A formless, malevolent entity takes control of the Enterprise, but Kirk lures it into an imploded star mass to save the galaxy.
Plot Summary: The USS Enterprise’s mission to explore the fringe of the galaxy brings the ship within the gravitational pull of the imploded star Questar M-17. Though the ship manages to avoid a collision, it is trapped in orbit. Kirk has Spock researching the possibility of a slingshot when the crew discovers an advanced, lifelike alien pod ship that appears to be hundreds of millions of years old. Kirk, Spock, McCoy, and Scotty put on life-support belts and beam over to investigate, learning that an insectoid race built the ship but lost their lives to an alien attacker. When the away team beams back to the Enterprise, a noncorporeal entity beams over with them, taking over ship’s systems and demanding to be taken to the center of the galaxy so that it can take over other ships and planets. Rather than cooperating, Kirk orders the Enterprise on an apparent collision course with Questar M-17, tricking the alien into leaving the ship just before Spock implements the slingshot around the dead star that takes the Enterprise safely out of orbit. The entity remains trapped within Questar M-17’s gravity, pleading not to be left alone.
Analysis: No matter how many times I watch animated Star Trek reruns, I’m always surprised by the Las Vegas-style theme music and cheesy star animation of the opening. If the original series looks dated on my television set, even the remastered episodes – tinfoil cave walls can only be improved so much – then the animated episodes look like a relic from an even earlier time, though they were produced several years after the original ended. Oddly, though animation allows all sorts of possibilities that would be exorbitantly expensive on live-action television if they worked at all – non-humanoid aliens, water planets, zero-gravity flotation – the artists chose, for example, to create life support belts that act as personal force fields, characterized by a yellow glow around a character wearing one, rather than illustrating environmental suits like the one Kirk wore in “The Tholian Web,” which would logically follow and wouldn’t require any live actors to put on clunky, hot spacesuit costumes. (This looks particularly silly in retrospect since the crews of the later series had to contend with such spacesuits; why would Starfleet ever have gone back?)
I’m not an aficionado of 1970s TV cartoons, but because of choices like that, Star Trek doesn’t seem terribly progressive visually. On the other hand, the animated spin-off has a number of things going for it, not least of which is nearly all the original cast reprising their roles, plus two aliens made possible on the animated show because no makeup is necessary – the three-armed, three-legged Lieutenant Arex, voiced by James Doohan, and the catlike M’Ress, voiced by Majel Barrett, with both actors also playing their more familiar characters, Scotty and Nurse Chapel. It also has the participation of series creator Gene Roddenberry and scripts by D.C. Fontana (“Journey To Babel”), David Gerrold (“The Trouble With Tribbles”), and Larry Niven (Ringworld). And however silly they may look at moments, the characters sound like themselves – same humor, same relationships, same areas of interest. Plus Uhura and Chapel get more to do, which is always a good thing.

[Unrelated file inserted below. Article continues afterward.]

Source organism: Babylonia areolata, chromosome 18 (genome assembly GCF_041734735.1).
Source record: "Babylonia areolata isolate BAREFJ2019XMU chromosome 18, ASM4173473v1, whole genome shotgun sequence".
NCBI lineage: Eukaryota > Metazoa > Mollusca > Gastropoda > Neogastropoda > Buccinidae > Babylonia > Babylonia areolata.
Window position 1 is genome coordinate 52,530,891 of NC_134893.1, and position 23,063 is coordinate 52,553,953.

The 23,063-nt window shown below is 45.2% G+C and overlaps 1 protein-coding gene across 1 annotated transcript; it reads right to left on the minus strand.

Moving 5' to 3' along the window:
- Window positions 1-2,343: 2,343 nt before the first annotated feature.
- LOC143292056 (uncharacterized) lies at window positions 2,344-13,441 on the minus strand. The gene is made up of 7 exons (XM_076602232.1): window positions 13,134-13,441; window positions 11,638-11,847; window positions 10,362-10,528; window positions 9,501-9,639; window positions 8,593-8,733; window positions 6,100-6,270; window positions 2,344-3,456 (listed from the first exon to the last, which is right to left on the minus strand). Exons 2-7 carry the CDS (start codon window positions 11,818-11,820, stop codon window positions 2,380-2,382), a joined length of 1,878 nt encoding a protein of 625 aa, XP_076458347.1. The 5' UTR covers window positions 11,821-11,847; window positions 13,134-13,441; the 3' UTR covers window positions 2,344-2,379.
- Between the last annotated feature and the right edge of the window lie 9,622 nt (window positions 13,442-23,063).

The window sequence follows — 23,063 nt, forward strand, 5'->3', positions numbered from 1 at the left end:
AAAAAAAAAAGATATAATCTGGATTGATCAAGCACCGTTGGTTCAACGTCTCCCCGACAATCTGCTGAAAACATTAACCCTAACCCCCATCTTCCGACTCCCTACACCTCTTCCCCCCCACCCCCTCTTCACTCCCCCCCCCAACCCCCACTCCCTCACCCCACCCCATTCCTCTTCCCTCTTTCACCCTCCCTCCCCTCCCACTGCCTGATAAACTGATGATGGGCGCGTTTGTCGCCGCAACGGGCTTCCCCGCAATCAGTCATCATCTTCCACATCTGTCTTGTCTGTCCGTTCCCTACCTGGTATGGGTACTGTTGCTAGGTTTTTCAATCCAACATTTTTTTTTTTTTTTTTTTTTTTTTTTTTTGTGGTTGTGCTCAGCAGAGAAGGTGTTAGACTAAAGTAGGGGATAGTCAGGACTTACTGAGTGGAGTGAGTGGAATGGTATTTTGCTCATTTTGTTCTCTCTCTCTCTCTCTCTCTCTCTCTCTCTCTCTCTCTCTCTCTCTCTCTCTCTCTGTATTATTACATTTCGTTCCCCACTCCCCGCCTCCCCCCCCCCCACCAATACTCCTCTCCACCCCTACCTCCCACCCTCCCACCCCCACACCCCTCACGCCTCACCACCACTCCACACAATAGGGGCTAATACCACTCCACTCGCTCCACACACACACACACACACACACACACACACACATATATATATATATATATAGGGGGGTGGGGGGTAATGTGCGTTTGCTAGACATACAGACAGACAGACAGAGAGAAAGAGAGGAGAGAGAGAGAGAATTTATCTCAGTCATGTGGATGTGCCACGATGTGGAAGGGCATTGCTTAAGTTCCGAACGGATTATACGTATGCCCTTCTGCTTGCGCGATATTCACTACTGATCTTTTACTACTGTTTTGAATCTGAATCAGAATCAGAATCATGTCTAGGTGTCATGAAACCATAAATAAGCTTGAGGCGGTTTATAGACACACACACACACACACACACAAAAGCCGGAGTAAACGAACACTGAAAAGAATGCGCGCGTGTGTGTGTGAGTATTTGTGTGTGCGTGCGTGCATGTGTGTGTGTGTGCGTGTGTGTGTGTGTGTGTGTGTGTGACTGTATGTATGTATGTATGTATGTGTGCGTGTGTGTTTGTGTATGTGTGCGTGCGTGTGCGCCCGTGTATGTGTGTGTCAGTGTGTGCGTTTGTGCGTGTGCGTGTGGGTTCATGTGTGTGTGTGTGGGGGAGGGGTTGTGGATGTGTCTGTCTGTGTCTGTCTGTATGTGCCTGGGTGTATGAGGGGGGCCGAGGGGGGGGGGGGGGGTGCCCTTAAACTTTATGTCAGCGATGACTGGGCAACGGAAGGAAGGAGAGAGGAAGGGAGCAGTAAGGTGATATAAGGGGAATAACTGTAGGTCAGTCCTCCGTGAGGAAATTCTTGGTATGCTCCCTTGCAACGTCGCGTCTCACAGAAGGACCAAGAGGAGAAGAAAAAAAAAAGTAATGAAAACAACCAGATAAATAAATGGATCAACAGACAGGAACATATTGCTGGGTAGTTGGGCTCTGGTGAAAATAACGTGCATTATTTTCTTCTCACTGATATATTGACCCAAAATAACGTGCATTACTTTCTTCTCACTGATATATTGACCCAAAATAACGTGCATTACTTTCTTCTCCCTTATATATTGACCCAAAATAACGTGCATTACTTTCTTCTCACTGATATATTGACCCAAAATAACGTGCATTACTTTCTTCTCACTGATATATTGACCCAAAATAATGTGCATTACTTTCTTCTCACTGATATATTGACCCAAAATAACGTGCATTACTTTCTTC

“Beyond the Farthest Star,” which was the fourth animated episode filmed yet the first one aired, is neither particularly great nor particularly terrible. The plot’s a bit derivative, but that was true of many original series third season episodes as well, and the science is a bit wobbly – hypergravity? – but considering that this is another episode by the writer who brought us “Where No Man Has Gone Before,” not shockingly so. The dialogue at the beginning all sounds comfortably familiar, with Sulu calculating the speed, Spock explaining the science, Kirk wondering whether they can escape using a technique with which we’re all familiar from earlier Star Trek episodes, and McCoy providing the color commentary (with Spock snarking that he’s not being logical throughout). The decision to board the alien ship seems rash yet typical for Kirk – nothing but a life belt against who knows what! And visually, the ship is interesting to look at, if a bit hard to believe as a working starship.
I’m not at all a fan of the seizure-inducing light visuals as Spock tries to translate the alien language, though it’s fun watching the screen explode. The noncorporeal alien is something of a disappointment since a green swirly blob looks about the same whether it’s live action or animated, and I’m afraid the green slime attack is mostly giggle-inducing, not to mention its turn auditioning for “Wolf in the Fold” when taking over the ship’s computer. Unsurprisingly, my favorite bits are when Kirk agrees to do what the alien wants to protect Spock, then locks out the alien and convinces Spock to do the calculations for a slingshot in his mind so the alien can’t get the information out of the computer. It reminds me of elements of both the fourth and fifth motion pictures, which were many years off when the animated series first aired, and in retrospect, that makes “Beyond the Farthest Star” feel like quite a solid installment.